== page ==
Wow it was cold out! Actually no, but after a summer with a near record number of 90 degree days, the 40’s were a shock! I was sure glad that I brought a jacket along. Even with a 400mm it was a reach to the parked train from E 23rd Rd, so I just got a couple ISO 800 shots in the low light. I could see another headlight to the west; great since I probably could get a good shot of whatever was coming passing the dead coal train. Unfortunately the new train just sat there and a careful look thru the 400mm (Note to self, bring binoculars along next time!) revealed the reason; the new train was on the same track as the one in front of me, meaning that it was parked too! Drat! Oh well, stuff like this happens a lot on this stretch of the Mendota Sub, it’s just something you have to deal with it.
I moved down the road to get some close up shots of the dead train.
It wasn’t really a fruitful visit, I had to deal with a nasty pole line, plus the land along the right of way was messily overgrown; it’s probably going to take a couple good killing frosts and a snow storm to knock things down. It was too bad because the low angle light made the engine’s reflective markings really glow. I got a few shots pretty much just to record and moved on.
I pushed on west, zigzagging back and forth across the tracks to keep an eye on things. The line was dead; I wasn’t picking up any scanner chatter, which wasn’t good. I found the second dead coal train parked at E 17th Rd under great light and much closer to the crossing than the last one. Time for some photos:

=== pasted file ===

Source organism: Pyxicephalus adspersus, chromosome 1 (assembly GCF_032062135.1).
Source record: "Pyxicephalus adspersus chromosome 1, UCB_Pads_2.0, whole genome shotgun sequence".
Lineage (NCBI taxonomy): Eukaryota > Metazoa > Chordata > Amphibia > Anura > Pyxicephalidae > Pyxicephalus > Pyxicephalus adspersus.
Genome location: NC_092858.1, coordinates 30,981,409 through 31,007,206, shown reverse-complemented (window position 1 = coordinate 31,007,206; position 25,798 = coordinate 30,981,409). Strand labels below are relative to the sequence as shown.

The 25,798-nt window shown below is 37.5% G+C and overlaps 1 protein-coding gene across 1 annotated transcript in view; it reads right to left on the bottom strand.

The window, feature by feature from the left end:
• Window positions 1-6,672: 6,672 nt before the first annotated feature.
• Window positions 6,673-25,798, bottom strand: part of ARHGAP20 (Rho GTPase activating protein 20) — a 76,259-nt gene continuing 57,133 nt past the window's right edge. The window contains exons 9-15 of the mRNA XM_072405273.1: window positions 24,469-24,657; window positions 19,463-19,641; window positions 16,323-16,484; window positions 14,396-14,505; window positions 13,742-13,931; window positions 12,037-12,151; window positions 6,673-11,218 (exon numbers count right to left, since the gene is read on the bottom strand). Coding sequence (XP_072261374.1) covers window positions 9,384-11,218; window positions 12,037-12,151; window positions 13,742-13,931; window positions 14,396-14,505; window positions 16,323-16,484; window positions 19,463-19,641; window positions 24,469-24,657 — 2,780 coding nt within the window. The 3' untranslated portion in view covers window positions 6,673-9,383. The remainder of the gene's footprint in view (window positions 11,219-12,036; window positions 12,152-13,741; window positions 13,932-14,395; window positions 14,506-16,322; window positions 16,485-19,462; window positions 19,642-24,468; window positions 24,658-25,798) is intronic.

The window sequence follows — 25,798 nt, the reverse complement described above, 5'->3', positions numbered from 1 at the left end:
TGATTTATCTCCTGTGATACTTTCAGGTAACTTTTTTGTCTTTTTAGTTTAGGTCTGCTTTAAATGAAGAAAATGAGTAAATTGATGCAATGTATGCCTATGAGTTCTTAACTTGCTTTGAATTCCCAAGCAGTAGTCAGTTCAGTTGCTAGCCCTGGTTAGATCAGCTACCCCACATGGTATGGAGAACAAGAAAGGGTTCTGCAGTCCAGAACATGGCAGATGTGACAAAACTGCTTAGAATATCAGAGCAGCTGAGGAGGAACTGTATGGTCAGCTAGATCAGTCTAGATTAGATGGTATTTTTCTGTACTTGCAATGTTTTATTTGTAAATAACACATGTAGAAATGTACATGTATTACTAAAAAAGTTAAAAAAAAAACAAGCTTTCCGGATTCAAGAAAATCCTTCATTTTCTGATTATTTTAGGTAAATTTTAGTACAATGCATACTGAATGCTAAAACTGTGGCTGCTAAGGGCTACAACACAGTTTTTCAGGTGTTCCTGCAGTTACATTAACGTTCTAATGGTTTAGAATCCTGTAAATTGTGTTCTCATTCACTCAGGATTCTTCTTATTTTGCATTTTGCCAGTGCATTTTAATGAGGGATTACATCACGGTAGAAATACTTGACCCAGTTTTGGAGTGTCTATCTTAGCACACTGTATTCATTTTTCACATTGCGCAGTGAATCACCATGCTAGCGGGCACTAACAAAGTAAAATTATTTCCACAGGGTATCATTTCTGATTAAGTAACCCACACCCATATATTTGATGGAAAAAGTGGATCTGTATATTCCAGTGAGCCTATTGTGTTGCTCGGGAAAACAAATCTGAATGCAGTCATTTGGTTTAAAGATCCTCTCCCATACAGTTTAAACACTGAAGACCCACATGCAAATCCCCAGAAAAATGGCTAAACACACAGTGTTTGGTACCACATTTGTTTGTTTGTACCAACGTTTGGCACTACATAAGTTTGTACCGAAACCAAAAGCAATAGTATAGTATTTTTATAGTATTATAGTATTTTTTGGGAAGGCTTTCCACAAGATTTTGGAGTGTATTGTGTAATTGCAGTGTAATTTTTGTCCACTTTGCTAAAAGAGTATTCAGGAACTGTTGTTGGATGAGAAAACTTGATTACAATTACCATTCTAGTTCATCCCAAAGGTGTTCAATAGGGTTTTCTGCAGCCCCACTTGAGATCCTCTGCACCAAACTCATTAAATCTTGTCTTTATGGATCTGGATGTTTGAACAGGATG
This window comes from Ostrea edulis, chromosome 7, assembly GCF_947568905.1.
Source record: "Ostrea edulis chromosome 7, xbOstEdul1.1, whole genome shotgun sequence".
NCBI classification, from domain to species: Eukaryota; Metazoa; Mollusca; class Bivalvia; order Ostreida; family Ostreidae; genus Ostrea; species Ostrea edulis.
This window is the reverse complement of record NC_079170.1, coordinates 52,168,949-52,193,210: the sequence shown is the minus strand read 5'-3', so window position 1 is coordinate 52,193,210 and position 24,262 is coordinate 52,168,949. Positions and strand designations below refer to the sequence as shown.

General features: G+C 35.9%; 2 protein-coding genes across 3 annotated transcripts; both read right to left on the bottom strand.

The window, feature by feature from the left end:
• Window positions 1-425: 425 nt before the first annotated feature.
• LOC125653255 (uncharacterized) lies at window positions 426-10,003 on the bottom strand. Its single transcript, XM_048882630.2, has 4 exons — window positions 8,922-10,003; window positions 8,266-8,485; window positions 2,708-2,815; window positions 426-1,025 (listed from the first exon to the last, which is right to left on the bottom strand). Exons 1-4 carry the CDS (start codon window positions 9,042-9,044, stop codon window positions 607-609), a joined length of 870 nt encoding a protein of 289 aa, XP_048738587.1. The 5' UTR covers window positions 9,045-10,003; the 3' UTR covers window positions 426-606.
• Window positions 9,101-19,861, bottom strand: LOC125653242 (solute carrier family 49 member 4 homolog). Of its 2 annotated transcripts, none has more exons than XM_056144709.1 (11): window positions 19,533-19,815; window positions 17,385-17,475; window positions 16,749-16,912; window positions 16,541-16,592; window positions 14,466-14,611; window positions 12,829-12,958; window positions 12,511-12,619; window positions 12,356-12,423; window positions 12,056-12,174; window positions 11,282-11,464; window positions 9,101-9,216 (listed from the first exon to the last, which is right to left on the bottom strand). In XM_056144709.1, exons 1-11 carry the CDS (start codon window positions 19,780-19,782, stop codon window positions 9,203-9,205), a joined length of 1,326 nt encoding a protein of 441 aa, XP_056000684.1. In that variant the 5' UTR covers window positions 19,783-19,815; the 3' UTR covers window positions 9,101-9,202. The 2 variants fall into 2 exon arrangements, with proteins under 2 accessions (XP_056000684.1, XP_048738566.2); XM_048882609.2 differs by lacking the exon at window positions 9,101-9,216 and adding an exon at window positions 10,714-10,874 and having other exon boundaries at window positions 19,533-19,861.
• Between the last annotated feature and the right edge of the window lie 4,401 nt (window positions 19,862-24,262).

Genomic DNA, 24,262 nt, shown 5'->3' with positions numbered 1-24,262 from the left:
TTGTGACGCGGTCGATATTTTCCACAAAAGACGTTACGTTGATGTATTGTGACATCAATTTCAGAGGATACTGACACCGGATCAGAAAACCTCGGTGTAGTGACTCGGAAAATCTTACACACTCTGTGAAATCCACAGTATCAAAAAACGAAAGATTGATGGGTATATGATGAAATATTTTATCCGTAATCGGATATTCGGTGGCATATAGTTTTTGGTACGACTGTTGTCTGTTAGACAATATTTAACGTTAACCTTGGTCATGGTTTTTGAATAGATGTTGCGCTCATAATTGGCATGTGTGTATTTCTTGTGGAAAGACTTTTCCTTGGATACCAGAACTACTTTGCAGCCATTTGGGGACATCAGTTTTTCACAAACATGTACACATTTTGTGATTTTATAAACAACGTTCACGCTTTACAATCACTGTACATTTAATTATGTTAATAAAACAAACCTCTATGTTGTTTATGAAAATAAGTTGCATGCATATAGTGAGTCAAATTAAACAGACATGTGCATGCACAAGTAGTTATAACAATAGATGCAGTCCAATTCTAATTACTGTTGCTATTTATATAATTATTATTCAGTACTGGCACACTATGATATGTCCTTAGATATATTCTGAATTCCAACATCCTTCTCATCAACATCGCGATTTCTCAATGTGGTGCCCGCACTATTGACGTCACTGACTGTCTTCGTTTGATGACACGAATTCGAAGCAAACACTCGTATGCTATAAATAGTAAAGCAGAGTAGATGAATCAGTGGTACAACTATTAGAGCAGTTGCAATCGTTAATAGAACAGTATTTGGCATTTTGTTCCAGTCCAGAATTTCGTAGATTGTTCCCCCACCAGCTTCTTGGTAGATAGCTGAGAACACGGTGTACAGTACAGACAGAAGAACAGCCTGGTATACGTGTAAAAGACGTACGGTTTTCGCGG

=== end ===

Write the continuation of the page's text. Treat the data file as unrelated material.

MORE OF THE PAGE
07:34 a.m. – LaSalle Co / E 17th Rd
BNSF e/b unit coal dead on the main
BNSF 8889 SD70MAC
BNSF 8977 SD70MAC
Good spot, the neighboring field had been harvested so I had a clear view of a great subject, SD70MAC’s! Too bad it wasn’t on the move. I poked around and shot a number of angles; sunny side, dark side, head on, across the field, stuff like that. Nice catch but also stuff that I’d done before, this wasn’t the first time I’ve found a train parked here, so I moved on in search of something new and different.
Next stop was Earlville. I poked around looking for photos; at first glance Earlville looks like a great place since there’s lots of stuff to play with; crossovers, signal bridges, old brick depot (with a new bright red roof), UP Troy Grove branch crossing, but in reality it’s a mess courtesy of the BNSF signal department which maintains a base in the depot and stores literally tons of stuff along the right of way. I was less than impressed. I ended up camping out at the far west end of town more or less just to wait and see what might happen. The right of way there was liberally decorated with shipping containers holding new signal gear, which looked like an interesting photo subject to play around with, but between my lack of sleep and that darn breakfast sandwich I was so fogged out that I just couldn’t come up with anything imaginative.
In the mean time I still wasn’t picking up any hint of action, which was getting really worrisome. Amtrak’s Carl Sandburg and Illinois Zephyr were due thru around nine and I can usually track their progress by listening in on the dispatcher routing them around freight traffic. Not today, the airwaves were dead meaning that either they weren’t running (extremely unlikely) or there simply wasn’t anything to route them past. This was not good.